Advocate for a girl’s right to education under the Taliban’s presence and you are surely going to put your life at risk. The case of Malala Yousafzai, a 14 year old Pakistani girl who was shot just because she spoke out for women’s right to education, is a recent example. A 2011 UN report suggests that there were around 185 attacks on schools in Afghanistan. Both educators and students have been living under the constant threat of violence in this part of the world.
However, even these extremely trying and life threatening circumstances haven’t seemed to faze the brave Razia Jan, who’s been running a girls’ school in Deh’Subz Afghanistan for the past four years. The school is now imparting education to 354 local girls, who would have otherwise received none.
Born in Afghanistan, she fled the country during Soviet invasion in the year 1979. She moved to the U.S. and went on to get a degree from the Massachusetts University then eventually became a U.S. citizen. She always chose to remain active in her Massachusetts community. She also remained actively involved in helping people and rescuing workers during the 9/11 attacks in New York. Moreover, she successfully organized a blanket drive in her own community and sent around 400 blankets to the workers at Ground Zero. But, she did not stop there, Razia went on to organize a shoe drive and sent more than 300 boxes of shoes to the children in Afghanistan.
However, her life transforming moment arrived in the 2002 when she made a trip to her homeland. It was the plight of the girls in Afghanistan that broke her heart. The oppression and sufferings of women shook her deep inside and she decided to relinquish her life of comfort in the U.S. and was resolved to do something about it. It did take her quite a few years, but it was sheer grit and determination that helped her buy a piece of land, on which she is now successfully running a school and a foundation called Razia’s Ray of Hope. The school is entirely ran on donations and costs around $300 to educate one girl for the entire year.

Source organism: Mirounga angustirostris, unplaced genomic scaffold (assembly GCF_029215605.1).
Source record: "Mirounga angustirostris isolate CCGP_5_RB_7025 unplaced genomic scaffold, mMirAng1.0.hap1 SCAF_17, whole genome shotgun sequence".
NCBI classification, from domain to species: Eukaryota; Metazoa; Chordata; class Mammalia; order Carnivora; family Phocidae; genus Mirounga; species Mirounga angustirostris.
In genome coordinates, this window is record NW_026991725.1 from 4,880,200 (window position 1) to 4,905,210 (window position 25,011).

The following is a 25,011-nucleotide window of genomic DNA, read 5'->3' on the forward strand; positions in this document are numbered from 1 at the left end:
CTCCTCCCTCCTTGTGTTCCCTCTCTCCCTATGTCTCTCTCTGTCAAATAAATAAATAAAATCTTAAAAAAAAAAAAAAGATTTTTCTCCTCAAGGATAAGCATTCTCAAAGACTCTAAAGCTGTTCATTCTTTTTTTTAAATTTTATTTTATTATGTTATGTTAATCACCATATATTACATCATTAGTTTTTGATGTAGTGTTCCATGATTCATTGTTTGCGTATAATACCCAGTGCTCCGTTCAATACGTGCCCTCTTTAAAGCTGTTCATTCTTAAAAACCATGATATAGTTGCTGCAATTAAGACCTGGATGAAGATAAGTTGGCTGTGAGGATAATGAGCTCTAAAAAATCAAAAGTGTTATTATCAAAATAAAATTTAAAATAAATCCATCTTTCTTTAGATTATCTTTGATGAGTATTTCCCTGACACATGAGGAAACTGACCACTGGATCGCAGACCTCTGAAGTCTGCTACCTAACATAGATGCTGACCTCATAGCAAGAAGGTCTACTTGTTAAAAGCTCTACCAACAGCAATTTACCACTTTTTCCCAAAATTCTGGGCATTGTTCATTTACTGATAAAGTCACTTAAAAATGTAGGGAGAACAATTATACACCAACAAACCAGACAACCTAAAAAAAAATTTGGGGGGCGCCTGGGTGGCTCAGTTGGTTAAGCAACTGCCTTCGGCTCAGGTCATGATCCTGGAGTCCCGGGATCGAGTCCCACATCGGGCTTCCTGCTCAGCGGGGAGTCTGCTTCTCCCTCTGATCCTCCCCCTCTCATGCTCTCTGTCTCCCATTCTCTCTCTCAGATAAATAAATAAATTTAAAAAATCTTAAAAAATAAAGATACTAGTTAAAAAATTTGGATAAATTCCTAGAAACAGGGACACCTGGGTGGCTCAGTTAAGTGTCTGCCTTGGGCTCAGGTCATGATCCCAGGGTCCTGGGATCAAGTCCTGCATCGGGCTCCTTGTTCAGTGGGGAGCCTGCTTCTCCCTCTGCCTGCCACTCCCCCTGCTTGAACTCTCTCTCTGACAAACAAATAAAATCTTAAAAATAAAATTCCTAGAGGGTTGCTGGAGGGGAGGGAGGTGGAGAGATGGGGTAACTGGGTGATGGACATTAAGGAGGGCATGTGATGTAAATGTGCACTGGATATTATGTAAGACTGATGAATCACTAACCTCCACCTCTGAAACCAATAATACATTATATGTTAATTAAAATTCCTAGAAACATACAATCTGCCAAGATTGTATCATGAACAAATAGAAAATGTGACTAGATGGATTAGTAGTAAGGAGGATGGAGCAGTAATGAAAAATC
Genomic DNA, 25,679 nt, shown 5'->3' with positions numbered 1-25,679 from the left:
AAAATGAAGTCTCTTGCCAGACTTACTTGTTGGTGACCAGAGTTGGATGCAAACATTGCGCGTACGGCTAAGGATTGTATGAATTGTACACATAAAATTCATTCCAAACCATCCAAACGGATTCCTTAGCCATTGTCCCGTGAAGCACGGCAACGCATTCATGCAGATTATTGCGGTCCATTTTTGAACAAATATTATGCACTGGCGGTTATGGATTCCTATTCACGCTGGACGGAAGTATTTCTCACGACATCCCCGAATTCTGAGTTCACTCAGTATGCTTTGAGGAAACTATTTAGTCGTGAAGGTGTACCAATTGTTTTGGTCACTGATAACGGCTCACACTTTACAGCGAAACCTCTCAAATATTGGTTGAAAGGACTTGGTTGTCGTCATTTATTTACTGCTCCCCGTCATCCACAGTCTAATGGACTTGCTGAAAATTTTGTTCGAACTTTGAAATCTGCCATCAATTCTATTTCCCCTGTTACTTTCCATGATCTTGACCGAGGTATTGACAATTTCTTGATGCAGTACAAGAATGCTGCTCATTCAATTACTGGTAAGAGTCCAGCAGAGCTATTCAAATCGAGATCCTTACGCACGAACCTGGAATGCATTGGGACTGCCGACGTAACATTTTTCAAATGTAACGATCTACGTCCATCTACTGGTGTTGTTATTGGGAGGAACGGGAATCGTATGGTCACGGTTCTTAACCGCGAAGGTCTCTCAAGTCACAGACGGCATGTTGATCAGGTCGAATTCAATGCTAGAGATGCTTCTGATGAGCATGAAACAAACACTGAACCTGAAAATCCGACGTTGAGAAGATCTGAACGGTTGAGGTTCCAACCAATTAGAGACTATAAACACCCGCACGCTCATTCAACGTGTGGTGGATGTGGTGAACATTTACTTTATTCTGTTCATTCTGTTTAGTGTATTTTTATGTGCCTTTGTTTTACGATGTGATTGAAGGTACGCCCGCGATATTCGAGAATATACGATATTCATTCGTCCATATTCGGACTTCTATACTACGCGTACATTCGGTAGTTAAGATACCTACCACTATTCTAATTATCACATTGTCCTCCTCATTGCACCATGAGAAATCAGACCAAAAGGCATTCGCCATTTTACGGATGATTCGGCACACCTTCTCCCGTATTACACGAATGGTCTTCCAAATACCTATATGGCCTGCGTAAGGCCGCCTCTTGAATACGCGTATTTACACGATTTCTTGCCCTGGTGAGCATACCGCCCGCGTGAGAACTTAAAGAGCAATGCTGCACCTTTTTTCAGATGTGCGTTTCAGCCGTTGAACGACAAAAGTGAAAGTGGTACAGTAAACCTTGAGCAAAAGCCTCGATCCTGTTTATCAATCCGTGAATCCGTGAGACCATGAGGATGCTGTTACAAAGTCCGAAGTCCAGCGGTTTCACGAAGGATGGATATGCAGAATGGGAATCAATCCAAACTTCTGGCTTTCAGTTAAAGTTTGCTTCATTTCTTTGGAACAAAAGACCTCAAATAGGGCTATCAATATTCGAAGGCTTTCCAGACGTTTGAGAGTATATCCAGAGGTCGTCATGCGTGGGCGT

As expected, repeated attempts were made to discourage her from opening the school. The day before the school opened, four men showed up and threatened to drop the idea, telling her that boys are the real backbone of Afghanistan. However, they got a prompt and blunt reply from Razia, “The women are the eyesight of Afghanistan, and unfortunately you all are blind and I really want to give you some sight.”
She continued to witness and hear stories of schools being attacked with grenades and water being poised to kill female students in the nearby schools. She realized that it was important to pay as much attention to the security of the girls in her school. Therefore, you will find stone walls being erected around her school, guards who not only inspect every single visitor, but also check the water tank to ensure that it hasn’t been poisoned. Moreover, girls have been prohibited from drinking tap water and the guards check the rooms each morning to ensure that there is no poisonous gas.
Razia strongly believes that is the education which will bring peace and harmony in the world. She views girls as the pillars of the society and feels that by educating them, change will come. She is also trying to establish relationships with the local communites, whose support is very crucial for the success of this mission. She has now chosen to live in Afghanistan, dedicating the rest of her life to this mission.
In her words, “I hope that one day these girls … will come back and teach, because I’m not going to be there all my life. I want to make this school something that will last 100 years from now.” [CNN]
It is people like Razia Jan who make us believe that if we have the will and the right intentions to bring a change to this world, then nothing can stop us!